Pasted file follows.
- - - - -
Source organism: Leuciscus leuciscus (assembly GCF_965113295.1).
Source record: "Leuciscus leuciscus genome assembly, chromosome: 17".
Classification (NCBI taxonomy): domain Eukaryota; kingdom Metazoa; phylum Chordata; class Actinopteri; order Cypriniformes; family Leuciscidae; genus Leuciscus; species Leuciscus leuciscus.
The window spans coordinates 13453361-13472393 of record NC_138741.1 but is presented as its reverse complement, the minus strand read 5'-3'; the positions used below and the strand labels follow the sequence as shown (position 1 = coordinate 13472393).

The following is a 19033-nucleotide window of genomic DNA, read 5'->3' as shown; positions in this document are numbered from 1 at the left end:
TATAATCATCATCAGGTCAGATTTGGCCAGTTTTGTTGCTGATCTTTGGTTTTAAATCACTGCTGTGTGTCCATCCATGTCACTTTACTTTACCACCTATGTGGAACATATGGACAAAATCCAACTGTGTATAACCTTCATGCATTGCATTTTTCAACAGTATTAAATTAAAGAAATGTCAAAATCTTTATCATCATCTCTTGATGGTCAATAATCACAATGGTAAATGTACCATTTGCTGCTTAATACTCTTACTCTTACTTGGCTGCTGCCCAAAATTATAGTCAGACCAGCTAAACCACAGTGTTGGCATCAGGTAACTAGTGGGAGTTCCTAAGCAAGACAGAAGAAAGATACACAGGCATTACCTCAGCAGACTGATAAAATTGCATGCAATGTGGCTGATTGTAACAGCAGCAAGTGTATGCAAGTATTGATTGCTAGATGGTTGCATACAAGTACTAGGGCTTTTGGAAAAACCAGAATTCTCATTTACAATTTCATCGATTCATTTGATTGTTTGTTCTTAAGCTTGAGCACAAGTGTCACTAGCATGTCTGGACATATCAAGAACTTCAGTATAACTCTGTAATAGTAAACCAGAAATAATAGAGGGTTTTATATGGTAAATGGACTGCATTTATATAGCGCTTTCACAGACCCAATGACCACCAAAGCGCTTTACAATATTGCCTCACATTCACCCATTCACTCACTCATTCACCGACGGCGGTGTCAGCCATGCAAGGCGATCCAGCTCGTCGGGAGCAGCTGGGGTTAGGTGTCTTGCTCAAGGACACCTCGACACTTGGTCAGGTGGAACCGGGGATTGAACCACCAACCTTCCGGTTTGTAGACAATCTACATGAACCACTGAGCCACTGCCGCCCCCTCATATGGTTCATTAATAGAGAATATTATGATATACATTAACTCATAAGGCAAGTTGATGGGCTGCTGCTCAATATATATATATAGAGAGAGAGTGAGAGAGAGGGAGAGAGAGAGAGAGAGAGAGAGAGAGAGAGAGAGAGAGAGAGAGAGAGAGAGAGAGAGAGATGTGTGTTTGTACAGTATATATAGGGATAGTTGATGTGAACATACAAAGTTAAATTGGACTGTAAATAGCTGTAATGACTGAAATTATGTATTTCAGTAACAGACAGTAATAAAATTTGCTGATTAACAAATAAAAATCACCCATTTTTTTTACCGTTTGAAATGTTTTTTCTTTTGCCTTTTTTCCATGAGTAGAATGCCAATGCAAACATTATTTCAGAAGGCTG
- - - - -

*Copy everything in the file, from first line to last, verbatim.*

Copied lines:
Source organism: Leuciscus leuciscus (assembly GCF_965113295.1).
Source record: "Leuciscus leuciscus genome assembly, chromosome: 17".
Classification (NCBI taxonomy): domain Eukaryota; kingdom Metazoa; phylum Chordata; class Actinopteri; order Cypriniformes; family Leuciscidae; genus Leuciscus; species Leuciscus leuciscus.
The window spans coordinates 13453361-13472393 of record NC_138741.1 but is presented as its reverse complement, the minus strand read 5'-3'; the positions used below and the strand labels follow the sequence as shown (position 1 = coordinate 13472393).

The following is a 19033-nucleotide window of genomic DNA, read 5'->3' as shown; positions in this document are numbered from 1 at the left end:
TATAATCATCATCAGGTCAGATTTGGCCAGTTTTGTTGCTGATCTTTGGTTTTAAATCACTGCTGTGTGTCCATCCATGTCACTTTACTTTACCACCTATGTGGAACATATGGACAAAATCCAACTGTGTATAACCTTCATGCATTGCATTTTTCAACAGTATTAAATTAAAGAAATGTCAAAATCTTTATCATCATCTCTTGATGGTCAATAATCACAATGGTAAATGTACCATTTGCTGCTTAATACTCTTACTCTTACTTGGCTGCTGCCCAAAATTATAGTCAGACCAGCTAAACCACAGTGTTGGCATCAGGTAACTAGTGGGAGTTCCTAAGCAAGACAGAAGAAAGATACACAGGCATTACCTCAGCAGACTGATAAAATTGCATGCAATGTGGCTGATTGTAACAGCAGCAAGTGTATGCAAGTATTGATTGCTAGATGGTTGCATACAAGTACTAGGGCTTTTGGAAAAACCAGAATTCTCATTTACAATTTCATCGATTCATTTGATTGTTTGTTCTTAAGCTTGAGCACAAGTGTCACTAGCATGTCTGGACATATCAAGAACTTCAGTATAACTCTGTAATAGTAAACCAGAAATAATAGAGGGTTTTATATGGTAAATGGACTGCATTTATATAGCGCTTTCACAGACCCAATGACCACCAAAGCGCTTTACAATATTGCCTCACATTCACCCATTCACTCACTCATTCACCGACGGCGGTGTCAGCCATGCAAGGCGATCCAGCTCGTCGGGAGCAGCTGGGGTTAGGTGTCTTGCTCAAGGACACCTCGACACTTGGTCAGGTGGAACCGGGGATTGAACCACCAACCTTCCGGTTTGTAGACAATCTACATGAACCACTGAGCCACTGCCGCCCCCTCATATGGTTCATTAATAGAGAATATTATGATATACATTAACTCATAAGGCAAGTTGATGGGCTGCTGCTCAATATATATATATAGAGAGAGAGTGAGAGAGAGGGAGAGAGAGAGAGAGAGAGAGAGAGAGAGAGAGAGAGAGAGAGAGAGAGAGAGAGAGAGAGATGTGTGTTTGTACAGTATATATAGGGATAGTTGATGTGAACATACAAAGTTAAATTGGACTGTAAATAGCTGTAATGACTGAAATTATGTATTTCAGTAACAGACAGTAATAAAATTTGCTGATTAACAAATAAAAATCACCCATTTTTTTTACCGTTTGAAATGTTTTTTCTTTTGCCTTTTTTCCATGAGTAGAATGCCAATGCAAACATTATTTCAGAAGGCTG